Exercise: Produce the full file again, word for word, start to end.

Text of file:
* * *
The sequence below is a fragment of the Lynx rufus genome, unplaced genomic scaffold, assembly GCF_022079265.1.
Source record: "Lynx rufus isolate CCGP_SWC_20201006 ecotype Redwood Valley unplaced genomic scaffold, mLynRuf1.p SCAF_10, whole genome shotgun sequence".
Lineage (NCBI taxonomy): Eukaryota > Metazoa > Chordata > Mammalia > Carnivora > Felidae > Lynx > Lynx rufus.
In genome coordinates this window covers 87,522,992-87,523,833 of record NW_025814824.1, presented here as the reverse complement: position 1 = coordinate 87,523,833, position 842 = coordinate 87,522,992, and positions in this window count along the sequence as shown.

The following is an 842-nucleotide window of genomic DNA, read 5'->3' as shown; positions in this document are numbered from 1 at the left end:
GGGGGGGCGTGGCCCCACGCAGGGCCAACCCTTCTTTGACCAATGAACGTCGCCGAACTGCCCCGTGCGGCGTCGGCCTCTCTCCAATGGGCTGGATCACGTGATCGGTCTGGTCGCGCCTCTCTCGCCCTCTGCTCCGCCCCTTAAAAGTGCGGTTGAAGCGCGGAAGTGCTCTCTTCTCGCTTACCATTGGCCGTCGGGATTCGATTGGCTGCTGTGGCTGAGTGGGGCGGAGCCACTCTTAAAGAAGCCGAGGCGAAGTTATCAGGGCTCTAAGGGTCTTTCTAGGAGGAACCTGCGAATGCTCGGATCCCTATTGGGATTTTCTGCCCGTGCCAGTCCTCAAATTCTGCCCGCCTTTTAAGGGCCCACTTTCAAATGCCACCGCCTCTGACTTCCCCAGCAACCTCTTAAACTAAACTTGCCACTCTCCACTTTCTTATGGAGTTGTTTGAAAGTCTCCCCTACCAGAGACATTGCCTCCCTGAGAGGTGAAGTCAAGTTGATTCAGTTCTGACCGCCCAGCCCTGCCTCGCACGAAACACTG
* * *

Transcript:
The sequence below is a fragment of the Lynx rufus genome, unplaced genomic scaffold, assembly GCF_022079265.1.
Source record: "Lynx rufus isolate CCGP_SWC_20201006 ecotype Redwood Valley unplaced genomic scaffold, mLynRuf1.p SCAF_10, whole genome shotgun sequence".
Lineage (NCBI taxonomy): Eukaryota > Metazoa > Chordata > Mammalia > Carnivora > Felidae > Lynx > Lynx rufus.
In genome coordinates this window covers 87,522,992-87,523,833 of record NW_025814824.1, presented here as the reverse complement: position 1 = coordinate 87,523,833, position 842 = coordinate 87,522,992, and positions in this window count along the sequence as shown.

The following is an 842-nucleotide window of genomic DNA, read 5'->3' as shown; positions in this document are numbered from 1 at the left end:
GGGGGGGCGTGGCCCCACGCAGGGCCAACCCTTCTTTGACCAATGAACGTCGCCGAACTGCCCCGTGCGGCGTCGGCCTCTCTCCAATGGGCTGGATCACGTGATCGGTCTGGTCGCGCCTCTCTCGCCCTCTGCTCCGCCCCTTAAAAGTGCGGTTGAAGCGCGGAAGTGCTCTCTTCTCGCTTACCATTGGCCGTCGGGATTCGATTGGCTGCTGTGGCTGAGTGGGGCGGAGCCACTCTTAAAGAAGCCGAGGCGAAGTTATCAGGGCTCTAAGGGTCTTTCTAGGAGGAACCTGCGAATGCTCGGATCCCTATTGGGATTTTCTGCCCGTGCCAGTCCTCAAATTCTGCCCGCCTTTTAAGGGCCCACTTTCAAATGCCACCGCCTCTGACTTCCCCAGCAACCTCTTAAACTAAACTTGCCACTCTCCACTTTCTTATGGAGTTGTTTGAAAGTCTCCCCTACCAGAGACATTGCCTCCCTGAGAGGTGAAGTCAAGTTGATTCAGTTCTGACCGCCCAGCCCTGCCTCGCACGAAACACTG